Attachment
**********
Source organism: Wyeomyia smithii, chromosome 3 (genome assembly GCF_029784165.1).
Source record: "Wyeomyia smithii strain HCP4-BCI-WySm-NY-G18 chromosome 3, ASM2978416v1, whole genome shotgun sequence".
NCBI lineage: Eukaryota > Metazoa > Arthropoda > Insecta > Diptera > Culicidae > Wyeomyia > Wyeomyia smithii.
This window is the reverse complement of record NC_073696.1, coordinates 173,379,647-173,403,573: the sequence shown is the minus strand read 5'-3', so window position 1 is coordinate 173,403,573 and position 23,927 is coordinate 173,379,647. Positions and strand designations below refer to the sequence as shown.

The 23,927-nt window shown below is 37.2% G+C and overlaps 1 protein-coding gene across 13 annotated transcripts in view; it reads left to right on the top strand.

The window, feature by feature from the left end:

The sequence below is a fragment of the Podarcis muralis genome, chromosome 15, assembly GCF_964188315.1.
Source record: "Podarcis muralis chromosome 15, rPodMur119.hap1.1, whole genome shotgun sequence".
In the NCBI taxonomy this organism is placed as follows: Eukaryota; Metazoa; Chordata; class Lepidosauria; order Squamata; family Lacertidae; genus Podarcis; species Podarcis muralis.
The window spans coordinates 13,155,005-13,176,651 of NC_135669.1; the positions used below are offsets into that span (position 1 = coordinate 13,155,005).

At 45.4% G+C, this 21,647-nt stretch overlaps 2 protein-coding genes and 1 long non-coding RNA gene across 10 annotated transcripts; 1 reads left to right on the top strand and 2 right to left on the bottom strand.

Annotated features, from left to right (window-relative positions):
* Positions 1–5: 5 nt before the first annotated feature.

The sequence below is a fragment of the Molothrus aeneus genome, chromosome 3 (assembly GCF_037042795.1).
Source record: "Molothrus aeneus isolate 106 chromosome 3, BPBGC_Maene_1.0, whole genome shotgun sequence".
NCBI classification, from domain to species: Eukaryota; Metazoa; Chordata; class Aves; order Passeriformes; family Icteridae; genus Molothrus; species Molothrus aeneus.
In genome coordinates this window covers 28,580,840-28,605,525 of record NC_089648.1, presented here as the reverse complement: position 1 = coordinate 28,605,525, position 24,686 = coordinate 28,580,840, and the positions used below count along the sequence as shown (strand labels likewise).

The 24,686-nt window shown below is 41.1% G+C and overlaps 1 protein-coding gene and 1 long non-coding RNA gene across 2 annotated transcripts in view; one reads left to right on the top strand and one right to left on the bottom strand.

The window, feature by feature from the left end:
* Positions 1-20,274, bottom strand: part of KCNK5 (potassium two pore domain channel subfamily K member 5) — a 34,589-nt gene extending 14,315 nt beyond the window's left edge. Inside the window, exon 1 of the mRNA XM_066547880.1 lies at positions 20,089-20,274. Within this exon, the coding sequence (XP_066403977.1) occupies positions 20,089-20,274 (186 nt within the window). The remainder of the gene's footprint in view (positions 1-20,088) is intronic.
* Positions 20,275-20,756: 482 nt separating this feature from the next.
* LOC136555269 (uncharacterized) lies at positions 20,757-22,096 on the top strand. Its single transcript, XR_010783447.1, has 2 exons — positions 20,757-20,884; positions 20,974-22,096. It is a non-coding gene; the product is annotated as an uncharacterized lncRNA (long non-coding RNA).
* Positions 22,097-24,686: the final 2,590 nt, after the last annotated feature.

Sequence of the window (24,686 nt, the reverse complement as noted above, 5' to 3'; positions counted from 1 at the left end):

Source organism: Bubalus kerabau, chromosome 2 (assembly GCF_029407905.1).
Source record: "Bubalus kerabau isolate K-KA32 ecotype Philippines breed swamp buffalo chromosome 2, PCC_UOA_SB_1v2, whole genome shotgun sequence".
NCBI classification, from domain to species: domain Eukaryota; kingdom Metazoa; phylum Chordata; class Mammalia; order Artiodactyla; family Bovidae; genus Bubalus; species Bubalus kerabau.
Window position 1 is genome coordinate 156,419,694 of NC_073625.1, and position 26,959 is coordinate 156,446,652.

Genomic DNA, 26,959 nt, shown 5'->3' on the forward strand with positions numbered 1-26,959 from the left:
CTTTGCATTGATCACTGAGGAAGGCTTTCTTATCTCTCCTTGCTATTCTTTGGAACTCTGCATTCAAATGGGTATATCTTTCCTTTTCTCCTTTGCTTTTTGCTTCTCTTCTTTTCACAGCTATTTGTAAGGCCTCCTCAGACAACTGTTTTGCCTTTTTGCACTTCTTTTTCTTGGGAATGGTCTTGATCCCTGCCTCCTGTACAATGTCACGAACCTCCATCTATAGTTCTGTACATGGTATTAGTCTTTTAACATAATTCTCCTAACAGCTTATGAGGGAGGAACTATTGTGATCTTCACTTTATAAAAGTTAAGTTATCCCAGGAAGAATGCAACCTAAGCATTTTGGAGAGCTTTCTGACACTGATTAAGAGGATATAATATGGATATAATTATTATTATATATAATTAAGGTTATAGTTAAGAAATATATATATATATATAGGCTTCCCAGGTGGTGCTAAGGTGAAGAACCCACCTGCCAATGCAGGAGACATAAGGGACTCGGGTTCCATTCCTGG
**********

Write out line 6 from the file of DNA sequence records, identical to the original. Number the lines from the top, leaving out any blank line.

The window, feature by feature from the left end: